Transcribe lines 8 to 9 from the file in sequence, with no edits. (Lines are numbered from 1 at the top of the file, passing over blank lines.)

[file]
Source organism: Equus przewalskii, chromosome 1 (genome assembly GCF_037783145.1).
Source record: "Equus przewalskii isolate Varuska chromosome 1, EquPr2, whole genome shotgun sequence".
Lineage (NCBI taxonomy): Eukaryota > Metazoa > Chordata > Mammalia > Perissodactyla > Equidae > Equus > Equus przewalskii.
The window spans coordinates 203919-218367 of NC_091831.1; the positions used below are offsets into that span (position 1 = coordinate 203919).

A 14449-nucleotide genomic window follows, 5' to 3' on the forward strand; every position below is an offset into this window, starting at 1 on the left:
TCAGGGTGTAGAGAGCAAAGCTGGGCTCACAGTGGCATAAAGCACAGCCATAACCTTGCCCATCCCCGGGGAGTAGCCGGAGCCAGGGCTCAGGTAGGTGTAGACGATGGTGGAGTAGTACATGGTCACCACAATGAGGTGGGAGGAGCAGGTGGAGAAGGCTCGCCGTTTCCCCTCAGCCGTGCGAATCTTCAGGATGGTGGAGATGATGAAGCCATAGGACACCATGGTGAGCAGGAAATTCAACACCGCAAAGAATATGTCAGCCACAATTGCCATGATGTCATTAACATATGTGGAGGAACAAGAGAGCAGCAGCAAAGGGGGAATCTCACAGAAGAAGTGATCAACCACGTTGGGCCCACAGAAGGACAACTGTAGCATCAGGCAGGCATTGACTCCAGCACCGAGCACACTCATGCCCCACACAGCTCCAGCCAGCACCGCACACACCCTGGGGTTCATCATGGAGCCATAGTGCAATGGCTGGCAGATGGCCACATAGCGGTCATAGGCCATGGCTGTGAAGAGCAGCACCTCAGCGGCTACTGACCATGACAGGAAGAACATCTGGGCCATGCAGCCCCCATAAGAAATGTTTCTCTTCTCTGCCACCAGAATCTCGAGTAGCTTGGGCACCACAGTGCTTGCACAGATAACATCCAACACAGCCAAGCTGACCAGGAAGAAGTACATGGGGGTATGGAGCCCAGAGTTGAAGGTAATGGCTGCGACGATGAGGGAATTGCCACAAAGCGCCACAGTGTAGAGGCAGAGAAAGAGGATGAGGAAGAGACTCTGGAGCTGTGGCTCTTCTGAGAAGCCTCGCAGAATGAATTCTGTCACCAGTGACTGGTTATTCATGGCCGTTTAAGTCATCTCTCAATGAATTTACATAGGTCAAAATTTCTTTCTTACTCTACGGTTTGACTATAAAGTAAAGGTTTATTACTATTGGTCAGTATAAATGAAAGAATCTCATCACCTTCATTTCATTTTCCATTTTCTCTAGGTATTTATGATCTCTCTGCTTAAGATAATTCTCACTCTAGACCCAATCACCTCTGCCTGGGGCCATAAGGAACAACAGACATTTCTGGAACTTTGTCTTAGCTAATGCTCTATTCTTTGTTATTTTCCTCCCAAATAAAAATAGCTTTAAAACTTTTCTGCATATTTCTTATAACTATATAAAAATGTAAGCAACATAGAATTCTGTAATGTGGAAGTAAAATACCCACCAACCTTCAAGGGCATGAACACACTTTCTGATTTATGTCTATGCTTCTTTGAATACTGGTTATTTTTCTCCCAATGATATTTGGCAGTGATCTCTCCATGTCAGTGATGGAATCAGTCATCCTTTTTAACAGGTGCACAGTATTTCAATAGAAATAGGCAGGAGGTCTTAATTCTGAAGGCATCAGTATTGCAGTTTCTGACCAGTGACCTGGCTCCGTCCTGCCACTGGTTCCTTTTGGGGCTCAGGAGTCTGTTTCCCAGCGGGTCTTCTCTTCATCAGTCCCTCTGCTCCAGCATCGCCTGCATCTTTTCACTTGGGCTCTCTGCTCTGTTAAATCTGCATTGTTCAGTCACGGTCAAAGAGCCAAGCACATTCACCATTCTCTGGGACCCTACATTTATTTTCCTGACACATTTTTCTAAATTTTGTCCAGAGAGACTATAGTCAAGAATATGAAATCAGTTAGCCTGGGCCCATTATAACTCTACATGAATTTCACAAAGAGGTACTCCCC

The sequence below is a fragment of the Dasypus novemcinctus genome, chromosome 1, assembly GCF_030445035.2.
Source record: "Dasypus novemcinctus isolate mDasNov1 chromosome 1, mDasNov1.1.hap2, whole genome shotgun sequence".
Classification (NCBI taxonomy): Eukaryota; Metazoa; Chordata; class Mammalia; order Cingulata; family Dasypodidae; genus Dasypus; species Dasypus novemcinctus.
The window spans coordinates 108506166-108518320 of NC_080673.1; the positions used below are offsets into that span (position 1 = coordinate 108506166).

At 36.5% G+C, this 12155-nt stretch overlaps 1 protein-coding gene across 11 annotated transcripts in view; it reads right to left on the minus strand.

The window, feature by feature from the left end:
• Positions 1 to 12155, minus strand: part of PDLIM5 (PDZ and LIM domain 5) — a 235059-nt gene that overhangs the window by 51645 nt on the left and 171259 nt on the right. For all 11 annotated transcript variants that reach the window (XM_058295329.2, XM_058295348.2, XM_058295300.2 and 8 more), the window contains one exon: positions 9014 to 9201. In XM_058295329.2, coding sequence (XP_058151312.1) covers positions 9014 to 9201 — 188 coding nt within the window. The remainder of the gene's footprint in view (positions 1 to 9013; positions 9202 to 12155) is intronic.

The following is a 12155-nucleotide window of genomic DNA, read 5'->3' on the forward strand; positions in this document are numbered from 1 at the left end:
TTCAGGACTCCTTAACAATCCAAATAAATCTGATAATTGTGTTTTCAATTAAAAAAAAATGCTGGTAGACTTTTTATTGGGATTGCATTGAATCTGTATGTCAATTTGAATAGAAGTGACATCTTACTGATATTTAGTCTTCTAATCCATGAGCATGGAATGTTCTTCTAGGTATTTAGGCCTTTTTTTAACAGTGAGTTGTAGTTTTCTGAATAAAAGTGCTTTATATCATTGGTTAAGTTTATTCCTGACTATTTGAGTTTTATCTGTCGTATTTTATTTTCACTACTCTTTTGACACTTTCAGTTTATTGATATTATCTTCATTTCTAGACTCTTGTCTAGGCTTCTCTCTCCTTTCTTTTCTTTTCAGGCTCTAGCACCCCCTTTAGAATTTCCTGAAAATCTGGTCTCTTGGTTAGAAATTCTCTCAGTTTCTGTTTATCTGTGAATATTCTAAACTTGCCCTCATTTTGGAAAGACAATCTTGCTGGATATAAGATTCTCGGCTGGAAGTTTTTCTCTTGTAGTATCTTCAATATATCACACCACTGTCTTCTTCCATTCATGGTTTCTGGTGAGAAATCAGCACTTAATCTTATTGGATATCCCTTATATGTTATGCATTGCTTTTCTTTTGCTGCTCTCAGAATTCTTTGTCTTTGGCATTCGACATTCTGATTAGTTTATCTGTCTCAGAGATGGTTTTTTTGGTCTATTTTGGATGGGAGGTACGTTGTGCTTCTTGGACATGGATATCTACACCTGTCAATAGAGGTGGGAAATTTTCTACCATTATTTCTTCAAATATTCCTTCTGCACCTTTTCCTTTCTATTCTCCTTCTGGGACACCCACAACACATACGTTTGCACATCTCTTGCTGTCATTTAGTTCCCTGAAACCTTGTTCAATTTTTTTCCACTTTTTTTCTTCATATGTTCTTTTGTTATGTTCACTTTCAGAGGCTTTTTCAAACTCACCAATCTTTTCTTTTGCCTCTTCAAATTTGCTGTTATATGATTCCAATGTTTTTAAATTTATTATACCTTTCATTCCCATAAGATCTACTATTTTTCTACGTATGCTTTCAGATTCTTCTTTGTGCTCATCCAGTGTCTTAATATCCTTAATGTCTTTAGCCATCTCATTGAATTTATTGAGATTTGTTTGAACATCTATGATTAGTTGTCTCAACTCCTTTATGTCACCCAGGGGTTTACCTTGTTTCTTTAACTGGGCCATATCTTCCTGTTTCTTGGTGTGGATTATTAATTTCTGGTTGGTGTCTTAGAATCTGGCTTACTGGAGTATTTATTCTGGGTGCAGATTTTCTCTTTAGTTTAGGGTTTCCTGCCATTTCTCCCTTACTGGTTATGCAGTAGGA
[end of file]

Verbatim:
Source record: "Dasypus novemcinctus isolate mDasNov1 chromosome 1, mDasNov1.1.hap2, whole genome shotgun sequence".
Classification (NCBI taxonomy): Eukaryota; Metazoa; Chordata; class Mammalia; order Cingulata; family Dasypodidae; genus Dasypus; species Dasypus novemcinctus.